The Character Archetype “Hero”

The Hero’s Journey refers to a structure of story.  According to Christopher Vogler (see The Writers Journey), the Hero’s Journey is peopled with a small set of character archetypes. One of these character archetypes is that of the Hero.

The word “hero” comes to us from the Greek via Latin.  The Greek word literally means “protector” or “defender”.  The Latin term also includes the meanings “to preserve whole, save, deliver, protect” and possibly from an older word meaning “to keep vigil over.”

In Greek mythology, the “hero” referred to a type of being: someone semi-divine or a demi-god.  A hero was often the offspring of the joining of a deity (such as Zeus) with a mortal.  These demi-gods had super human powers and often were significant to combat scenes (e.g. Achilles in the movie Troy or the book The Iliad).

In dramatic writing, the term “hero” is often used synonymously with “protagonist.” A protagonist is the primary character. She or he is the lynch pin of the story. The protagonist is the doorway through which the audience typically enters the story, around whom the action is centered, and through whom the goal of the story must be accomplished.

One of the most well known of the Greek heroes was Herakles (Hercules in Latin).  We often think of him as the epitomy of the heroic because of the superhuman feats he accomplishment through the famous Twelve Labours of Herakles.  We tend to forget that these assignments were to redeem his heinous crime of murdering his own children.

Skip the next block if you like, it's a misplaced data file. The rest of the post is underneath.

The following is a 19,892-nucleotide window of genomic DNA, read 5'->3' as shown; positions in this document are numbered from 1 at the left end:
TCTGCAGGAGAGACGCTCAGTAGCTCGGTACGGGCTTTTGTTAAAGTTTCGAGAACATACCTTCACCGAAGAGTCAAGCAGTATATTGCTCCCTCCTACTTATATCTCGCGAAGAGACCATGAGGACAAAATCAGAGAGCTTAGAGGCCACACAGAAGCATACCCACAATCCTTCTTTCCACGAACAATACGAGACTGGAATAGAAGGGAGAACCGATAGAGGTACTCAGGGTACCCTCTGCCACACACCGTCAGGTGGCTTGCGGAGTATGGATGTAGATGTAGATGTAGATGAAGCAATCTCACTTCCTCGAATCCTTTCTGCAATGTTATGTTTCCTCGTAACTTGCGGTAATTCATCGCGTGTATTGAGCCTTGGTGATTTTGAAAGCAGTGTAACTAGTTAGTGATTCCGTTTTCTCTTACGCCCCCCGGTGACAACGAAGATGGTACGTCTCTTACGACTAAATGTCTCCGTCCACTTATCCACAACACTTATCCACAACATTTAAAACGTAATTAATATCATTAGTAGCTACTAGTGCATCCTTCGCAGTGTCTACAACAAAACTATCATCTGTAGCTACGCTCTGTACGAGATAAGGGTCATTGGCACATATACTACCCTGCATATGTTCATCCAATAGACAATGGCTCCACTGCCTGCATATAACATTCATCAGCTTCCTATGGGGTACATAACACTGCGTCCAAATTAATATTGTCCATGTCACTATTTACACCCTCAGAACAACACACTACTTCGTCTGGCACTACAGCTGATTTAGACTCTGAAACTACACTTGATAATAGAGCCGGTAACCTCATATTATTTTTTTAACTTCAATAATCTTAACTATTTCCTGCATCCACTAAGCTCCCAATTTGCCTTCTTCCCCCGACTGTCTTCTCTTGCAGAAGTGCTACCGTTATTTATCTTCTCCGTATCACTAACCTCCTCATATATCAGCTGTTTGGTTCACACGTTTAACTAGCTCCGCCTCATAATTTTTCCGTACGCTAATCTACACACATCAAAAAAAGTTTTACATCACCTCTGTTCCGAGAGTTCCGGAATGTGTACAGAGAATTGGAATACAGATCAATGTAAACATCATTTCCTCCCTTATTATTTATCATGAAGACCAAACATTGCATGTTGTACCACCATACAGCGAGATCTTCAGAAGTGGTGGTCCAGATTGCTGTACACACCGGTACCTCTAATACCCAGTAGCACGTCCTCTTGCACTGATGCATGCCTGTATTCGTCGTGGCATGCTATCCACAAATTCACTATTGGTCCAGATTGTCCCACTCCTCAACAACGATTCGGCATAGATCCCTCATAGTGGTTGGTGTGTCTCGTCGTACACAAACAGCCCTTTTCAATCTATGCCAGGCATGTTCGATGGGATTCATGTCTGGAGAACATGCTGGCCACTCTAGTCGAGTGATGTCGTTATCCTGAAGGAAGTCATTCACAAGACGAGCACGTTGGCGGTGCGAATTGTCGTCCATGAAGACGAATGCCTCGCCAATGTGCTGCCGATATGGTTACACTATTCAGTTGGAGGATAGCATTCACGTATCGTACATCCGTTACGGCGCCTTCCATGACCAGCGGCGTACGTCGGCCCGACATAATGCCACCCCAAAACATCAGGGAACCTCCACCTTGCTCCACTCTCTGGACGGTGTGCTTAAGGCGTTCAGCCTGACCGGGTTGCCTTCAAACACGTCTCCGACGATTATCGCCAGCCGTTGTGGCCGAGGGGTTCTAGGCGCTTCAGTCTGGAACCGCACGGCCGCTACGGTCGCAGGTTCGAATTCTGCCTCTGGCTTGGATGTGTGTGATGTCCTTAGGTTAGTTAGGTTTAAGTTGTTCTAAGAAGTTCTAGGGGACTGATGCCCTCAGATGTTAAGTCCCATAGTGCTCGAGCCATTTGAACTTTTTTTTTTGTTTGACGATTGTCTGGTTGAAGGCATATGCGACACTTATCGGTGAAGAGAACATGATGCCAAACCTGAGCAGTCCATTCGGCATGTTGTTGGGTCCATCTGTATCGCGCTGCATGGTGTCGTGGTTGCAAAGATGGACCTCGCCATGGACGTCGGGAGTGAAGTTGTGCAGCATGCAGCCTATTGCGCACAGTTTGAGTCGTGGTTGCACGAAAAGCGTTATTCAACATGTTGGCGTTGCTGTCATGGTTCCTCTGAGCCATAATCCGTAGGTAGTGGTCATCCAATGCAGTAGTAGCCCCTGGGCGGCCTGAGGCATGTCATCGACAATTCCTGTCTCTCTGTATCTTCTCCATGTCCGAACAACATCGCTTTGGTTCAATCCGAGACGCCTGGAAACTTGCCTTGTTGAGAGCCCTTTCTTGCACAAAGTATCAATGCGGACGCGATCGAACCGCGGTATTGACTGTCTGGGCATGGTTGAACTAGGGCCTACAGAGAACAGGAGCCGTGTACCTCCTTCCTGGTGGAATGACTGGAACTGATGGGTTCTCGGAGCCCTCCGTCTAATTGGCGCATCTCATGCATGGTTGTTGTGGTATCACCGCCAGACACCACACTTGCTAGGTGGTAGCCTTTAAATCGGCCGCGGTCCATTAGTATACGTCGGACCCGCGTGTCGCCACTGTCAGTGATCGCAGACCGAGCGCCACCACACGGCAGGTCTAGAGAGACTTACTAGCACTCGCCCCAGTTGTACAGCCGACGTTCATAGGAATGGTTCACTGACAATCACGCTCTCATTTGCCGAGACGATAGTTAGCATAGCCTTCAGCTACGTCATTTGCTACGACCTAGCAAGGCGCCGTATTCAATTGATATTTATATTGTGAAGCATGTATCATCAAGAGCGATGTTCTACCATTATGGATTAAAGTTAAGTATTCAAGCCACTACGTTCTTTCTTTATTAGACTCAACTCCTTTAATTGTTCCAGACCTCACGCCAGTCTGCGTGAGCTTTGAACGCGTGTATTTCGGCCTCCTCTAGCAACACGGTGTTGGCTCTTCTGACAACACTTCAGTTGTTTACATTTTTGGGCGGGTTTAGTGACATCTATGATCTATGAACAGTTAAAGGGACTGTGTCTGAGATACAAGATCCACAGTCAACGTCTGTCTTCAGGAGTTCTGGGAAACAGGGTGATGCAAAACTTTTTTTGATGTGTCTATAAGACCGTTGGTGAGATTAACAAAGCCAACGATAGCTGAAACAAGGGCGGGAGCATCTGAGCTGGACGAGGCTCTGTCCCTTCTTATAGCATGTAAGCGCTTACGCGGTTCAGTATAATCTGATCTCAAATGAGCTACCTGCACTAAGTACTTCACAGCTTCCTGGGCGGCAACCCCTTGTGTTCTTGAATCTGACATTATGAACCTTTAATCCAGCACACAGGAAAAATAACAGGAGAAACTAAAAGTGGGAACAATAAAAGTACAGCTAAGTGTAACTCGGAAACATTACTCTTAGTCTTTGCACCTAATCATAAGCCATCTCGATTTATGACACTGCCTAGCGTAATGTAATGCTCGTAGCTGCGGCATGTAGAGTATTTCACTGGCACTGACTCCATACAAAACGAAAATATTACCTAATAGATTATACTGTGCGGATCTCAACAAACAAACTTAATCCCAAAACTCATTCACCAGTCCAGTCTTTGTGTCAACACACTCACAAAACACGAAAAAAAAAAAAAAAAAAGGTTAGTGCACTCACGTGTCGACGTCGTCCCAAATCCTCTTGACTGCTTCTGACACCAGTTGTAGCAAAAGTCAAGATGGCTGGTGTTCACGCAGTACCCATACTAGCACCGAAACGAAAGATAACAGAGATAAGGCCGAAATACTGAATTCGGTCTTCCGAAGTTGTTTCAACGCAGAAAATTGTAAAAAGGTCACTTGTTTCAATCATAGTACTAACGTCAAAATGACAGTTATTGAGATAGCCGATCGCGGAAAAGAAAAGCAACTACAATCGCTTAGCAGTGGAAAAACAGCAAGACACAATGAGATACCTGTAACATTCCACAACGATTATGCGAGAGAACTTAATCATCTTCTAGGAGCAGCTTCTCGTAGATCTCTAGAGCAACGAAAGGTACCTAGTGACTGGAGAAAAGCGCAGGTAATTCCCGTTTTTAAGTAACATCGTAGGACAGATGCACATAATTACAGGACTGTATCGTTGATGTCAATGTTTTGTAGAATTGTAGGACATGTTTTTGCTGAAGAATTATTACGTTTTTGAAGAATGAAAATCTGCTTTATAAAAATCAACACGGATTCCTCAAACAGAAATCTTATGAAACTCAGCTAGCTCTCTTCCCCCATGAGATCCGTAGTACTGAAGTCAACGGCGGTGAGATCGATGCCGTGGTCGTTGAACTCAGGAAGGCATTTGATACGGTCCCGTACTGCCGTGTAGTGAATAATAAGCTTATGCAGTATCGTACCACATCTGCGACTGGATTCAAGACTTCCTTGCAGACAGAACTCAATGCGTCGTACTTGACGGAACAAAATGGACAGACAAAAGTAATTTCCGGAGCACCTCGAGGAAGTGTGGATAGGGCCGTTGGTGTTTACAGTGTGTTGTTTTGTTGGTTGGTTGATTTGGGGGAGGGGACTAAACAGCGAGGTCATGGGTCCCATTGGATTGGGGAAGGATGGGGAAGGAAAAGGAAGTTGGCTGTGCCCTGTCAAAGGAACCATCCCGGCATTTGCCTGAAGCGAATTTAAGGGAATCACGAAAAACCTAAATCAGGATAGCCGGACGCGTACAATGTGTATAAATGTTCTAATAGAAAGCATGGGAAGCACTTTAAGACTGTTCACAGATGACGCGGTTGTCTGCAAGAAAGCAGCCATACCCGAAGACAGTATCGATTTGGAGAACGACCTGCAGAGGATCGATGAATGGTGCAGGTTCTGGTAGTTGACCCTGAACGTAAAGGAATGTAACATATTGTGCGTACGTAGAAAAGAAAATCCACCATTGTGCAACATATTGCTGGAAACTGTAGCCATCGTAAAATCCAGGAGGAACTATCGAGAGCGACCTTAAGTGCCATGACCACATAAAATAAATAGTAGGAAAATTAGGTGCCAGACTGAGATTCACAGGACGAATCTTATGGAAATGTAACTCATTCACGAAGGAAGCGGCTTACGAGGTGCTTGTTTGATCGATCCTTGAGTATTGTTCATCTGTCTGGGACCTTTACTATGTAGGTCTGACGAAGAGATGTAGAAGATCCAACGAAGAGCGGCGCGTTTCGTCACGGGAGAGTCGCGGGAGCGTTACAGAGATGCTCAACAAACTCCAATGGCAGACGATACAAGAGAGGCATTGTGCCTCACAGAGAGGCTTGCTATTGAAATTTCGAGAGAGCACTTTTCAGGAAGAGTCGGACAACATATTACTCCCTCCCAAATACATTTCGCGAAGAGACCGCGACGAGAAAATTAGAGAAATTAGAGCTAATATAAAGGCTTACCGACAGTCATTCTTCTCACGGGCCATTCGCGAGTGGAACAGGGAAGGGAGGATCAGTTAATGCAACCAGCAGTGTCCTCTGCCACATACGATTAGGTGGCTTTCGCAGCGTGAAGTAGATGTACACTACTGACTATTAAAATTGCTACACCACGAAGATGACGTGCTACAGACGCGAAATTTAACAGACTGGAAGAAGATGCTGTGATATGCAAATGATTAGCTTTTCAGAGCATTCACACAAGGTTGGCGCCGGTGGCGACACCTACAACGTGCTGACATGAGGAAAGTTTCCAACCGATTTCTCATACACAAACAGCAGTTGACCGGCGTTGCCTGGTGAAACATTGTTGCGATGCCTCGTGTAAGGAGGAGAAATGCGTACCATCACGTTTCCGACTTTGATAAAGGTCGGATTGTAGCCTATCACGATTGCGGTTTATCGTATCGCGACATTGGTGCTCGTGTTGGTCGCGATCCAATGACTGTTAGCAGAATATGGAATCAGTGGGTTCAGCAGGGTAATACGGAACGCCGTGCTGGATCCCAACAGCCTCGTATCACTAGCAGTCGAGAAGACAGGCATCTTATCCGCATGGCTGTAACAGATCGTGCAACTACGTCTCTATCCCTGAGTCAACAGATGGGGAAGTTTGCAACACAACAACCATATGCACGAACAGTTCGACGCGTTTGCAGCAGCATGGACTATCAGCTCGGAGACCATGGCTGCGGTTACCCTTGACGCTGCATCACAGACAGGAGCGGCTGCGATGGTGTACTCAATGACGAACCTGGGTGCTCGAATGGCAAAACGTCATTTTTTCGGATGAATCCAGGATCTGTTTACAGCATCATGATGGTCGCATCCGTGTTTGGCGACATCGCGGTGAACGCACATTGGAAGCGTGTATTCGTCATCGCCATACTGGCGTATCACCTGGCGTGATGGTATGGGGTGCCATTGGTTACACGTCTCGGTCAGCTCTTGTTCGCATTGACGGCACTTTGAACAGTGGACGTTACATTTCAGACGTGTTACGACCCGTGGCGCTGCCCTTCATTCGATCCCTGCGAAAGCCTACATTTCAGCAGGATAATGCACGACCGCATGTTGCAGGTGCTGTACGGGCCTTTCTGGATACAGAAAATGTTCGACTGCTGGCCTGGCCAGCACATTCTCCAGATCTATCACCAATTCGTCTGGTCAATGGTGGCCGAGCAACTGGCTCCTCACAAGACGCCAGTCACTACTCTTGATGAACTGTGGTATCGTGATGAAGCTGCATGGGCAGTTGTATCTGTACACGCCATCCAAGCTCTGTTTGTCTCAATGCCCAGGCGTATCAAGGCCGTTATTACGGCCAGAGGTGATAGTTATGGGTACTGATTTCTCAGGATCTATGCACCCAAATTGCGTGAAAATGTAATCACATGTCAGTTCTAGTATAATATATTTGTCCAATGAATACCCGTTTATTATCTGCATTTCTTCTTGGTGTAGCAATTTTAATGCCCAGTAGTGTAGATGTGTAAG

Dara Marks (Inside Story) reminds us that “If hero were to be defined the old-fashioned way, by characters who earned it through the service of redeeming their self-worth, then not just astronauts and superheroes would get the accoleades.  Little old ladies who struggle to raise themselves from the ashes of a failed marriage could be considered heroic as well.  If fact, any human being–young or old, weak or strong, timid or brave–would be a contender for this honor because the potential to be heroic lies within everyone.”

The archetype of the Hero is not necessarily equivalent to the hero of dramatic writing. Frequently in modern stories the protagonist is not even heroic in the mythological sense.

Today’s writer has myriad heroes from which to choose: from the Savior Hero of Neo in the Matrix

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to the antihero of Wyatt (“Captain America”) in Easy Rider who went in search of America and couldn’t find it . . . anywhere.

If you familiarize yourself with mythology, you will be rewarded with an deeper understanding of the character archetype, Hero, and you will be able to differentiate between the dramatic function of a protagonist and an archetype.

Replenish the Well

Imagination is mediated by, arises out of, and/or is informed by the psyche.  It is difficult to separate imagination, creativity, and the psyche.  C. G. Jung stated that psyche is image.

In her book, The Artist’s Way, Julia Cameron reminds the creative person (who is all of us) to nurture the imagination; tend it; give it space to play; take it on a date.  When you have need to dip into the well of your imagination, ensure that it has not become dust.

I am currently reading Philosophies of India by Heinrich Zimmer.  The Indian mythologies are teeming with images: literary, visual, poetic. It occurs to me as I am reading it that the expanse of the images of Indian mythology is as broad as the subcontinent of India itself which supports these rich mythologies.

By delving into mythology you may hit the mother lode of images.

I do not want to “should” on you (see Friedrich Nietzsche, Thus Spake Zarathustra, “The Three Metamorphoses”, i.e. kill the dragon “thou shalt.”).  What I do is offer is a pearl of wisdom.  You choose to accept, reject, or revisit it at a later date.

Replenish your well.

Henri Studio - Rafaella Fountain

Henri Studio-Rafaella Fountain

And, mythology is not a bad place to start.